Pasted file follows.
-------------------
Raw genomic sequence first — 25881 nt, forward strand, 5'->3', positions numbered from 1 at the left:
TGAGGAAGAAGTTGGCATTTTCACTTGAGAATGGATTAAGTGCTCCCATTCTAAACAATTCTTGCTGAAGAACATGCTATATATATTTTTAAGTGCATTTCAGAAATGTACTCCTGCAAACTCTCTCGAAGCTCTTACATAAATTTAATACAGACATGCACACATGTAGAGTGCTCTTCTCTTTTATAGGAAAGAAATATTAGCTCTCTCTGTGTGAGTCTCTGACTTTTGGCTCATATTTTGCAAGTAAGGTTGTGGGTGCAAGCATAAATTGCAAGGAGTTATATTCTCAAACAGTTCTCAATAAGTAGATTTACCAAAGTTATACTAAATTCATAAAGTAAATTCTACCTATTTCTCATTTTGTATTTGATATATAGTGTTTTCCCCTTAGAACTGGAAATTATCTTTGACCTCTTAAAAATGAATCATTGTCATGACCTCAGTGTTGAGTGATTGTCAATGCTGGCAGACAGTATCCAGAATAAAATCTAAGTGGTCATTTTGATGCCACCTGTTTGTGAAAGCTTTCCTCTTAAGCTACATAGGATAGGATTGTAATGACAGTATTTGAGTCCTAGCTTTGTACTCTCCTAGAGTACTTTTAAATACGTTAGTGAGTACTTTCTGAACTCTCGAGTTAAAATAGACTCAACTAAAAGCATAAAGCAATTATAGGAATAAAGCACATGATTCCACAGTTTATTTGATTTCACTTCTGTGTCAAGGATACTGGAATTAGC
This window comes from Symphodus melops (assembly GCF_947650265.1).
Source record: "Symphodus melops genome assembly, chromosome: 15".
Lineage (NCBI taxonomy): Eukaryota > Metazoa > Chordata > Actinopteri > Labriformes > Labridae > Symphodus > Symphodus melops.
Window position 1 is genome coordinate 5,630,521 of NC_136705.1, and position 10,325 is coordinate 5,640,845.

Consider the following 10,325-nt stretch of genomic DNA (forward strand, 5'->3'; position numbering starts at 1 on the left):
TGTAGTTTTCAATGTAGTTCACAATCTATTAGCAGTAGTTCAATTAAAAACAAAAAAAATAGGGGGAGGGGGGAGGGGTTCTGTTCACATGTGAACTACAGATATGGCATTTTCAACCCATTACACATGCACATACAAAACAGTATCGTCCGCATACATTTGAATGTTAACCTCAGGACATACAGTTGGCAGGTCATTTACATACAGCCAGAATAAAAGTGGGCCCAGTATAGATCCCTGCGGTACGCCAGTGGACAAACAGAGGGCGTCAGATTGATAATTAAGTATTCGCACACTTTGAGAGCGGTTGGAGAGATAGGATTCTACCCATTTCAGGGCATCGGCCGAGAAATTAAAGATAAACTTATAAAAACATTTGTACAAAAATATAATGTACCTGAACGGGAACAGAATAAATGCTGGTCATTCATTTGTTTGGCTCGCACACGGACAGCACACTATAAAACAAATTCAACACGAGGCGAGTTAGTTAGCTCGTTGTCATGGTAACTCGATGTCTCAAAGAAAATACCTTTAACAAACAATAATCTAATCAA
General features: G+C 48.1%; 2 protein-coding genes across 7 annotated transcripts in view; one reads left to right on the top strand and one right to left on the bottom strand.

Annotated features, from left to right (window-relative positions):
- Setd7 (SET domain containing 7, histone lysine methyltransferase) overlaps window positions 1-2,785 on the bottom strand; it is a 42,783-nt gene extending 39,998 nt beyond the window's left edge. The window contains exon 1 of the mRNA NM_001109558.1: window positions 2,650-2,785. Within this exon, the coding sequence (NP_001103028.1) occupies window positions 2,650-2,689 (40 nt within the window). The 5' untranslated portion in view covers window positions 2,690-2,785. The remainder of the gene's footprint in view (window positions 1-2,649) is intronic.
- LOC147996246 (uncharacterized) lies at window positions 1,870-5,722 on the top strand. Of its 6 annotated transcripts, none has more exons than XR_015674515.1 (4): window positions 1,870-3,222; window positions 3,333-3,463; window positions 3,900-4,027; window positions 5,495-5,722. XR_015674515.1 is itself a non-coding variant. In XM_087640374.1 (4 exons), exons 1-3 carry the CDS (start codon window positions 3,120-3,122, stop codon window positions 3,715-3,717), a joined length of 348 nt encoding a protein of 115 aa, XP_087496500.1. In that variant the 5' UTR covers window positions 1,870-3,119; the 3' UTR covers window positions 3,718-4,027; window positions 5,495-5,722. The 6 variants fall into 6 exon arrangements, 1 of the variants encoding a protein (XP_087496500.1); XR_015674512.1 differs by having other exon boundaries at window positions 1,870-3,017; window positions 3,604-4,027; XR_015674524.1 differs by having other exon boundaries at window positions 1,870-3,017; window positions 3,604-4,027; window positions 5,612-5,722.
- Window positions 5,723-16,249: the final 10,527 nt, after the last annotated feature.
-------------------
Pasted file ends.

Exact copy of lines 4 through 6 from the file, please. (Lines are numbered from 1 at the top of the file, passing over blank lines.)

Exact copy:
Source record: "Symphodus melops genome assembly, chromosome: 15".
Lineage (NCBI taxonomy): Eukaryota > Metazoa > Chordata > Actinopteri > Labriformes > Labridae > Symphodus > Symphodus melops.
Window position 1 is genome coordinate 5,630,521 of NC_136705.1, and position 10,325 is coordinate 5,640,845.